Grand Seiko watches precision begins with each watchmaker's expertise and careful hand assembly.
The Grand Seiko Standard
Seiko is the Japanese word for “precision.” In its quest to develop an ideal watch, Seiko knew it would first have to best the Swiss in terms of accuracy, which would mean surpassing Swiss chronometer standards set by the Contrôle Officiel Suisse des Chronomètres (COSC).
Seiko created the Grand Seiko Standard and began putting its watches through more rigorous testing than the COSC. To this day, Grand Seikos undergo more tests in more positions and at more temperatures than those tested by the COSC. And the watches must pass using tougher criteria, most notably a superior mean daily rate of -3 to +5 seconds per day versus the COSC’s -4 to +6.
As a true manufactures d’horlogerie, Grand Seiko already designed and produced all of its components and assembled every movement in-house. But to achieve its own high standards, and to solve the complex issues of its mechanical complications, the company needed to innovate.
One of the Seiko’s earliest breakthroughs was the invention of the Magic Lever in 1959, a device that improves winding speed and power transfer to the mainspring that is still used in most Seiko automatics. Then came Spron in 1964, a cobalt-nickel alloy used to make mainsprings and later, hairsprings. Spron is highly elastic, strong, anti-magnetic and heat and corrosion resistant; it increases torque and improves shock resistance and accuracy. In the 2000s, Seiko introduced another major advancement to watchmaking in Micro-Electro-Mechanical Systems, or MEMS, a cutting-edge manufacturing technology that allows Seiko to design and fabricate parts with a previously unattainable level of precision.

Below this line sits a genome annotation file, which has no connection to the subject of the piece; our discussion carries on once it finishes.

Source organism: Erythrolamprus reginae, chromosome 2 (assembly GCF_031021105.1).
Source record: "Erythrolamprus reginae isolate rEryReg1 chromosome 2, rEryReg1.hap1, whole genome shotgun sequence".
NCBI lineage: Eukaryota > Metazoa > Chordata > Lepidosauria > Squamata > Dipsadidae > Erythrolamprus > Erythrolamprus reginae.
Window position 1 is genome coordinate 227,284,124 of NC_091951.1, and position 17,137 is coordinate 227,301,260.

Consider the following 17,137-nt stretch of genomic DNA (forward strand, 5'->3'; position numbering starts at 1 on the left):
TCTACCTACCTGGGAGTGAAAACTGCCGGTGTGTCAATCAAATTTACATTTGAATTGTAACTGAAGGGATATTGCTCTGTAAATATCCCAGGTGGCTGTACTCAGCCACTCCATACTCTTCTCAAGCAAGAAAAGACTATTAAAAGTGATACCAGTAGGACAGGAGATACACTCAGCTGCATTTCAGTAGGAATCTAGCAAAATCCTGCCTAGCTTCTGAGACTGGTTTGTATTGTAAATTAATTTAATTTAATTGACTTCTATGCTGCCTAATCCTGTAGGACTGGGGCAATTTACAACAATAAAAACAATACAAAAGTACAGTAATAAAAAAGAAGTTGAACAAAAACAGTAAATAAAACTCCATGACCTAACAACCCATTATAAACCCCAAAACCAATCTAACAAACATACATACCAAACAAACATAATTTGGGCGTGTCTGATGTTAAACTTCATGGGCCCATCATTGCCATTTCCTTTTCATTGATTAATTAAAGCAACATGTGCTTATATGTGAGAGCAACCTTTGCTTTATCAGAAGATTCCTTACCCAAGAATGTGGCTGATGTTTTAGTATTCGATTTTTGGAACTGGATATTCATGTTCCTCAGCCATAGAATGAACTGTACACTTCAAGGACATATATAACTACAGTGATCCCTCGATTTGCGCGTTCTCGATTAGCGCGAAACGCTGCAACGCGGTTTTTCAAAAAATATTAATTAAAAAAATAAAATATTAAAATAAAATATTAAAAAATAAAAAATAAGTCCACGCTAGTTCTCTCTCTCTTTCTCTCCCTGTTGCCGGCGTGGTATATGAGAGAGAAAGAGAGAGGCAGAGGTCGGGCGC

Grand Seiko Style
a design language Grand Seiko describes the Grand Seiko Style as a “design language of simplicity, purity and practicality.” It has its own aesthetic, which is about the harmony of light and shadow on perfectly polished surfaces – a graceful philosophy passed down through generations and adapted carefully forward. Nothing in the Grand Seiko design is by chance: every plane, facet and curve is meant to function harmoniously. Each hand is sculpted and polished to a razor edge. Every case is blade-polished by hand to an undistorted mirror finish using a process known as zaratsu. Even the bracelet links are curved specially to be in balance with the case and to achieve a perfect fit.
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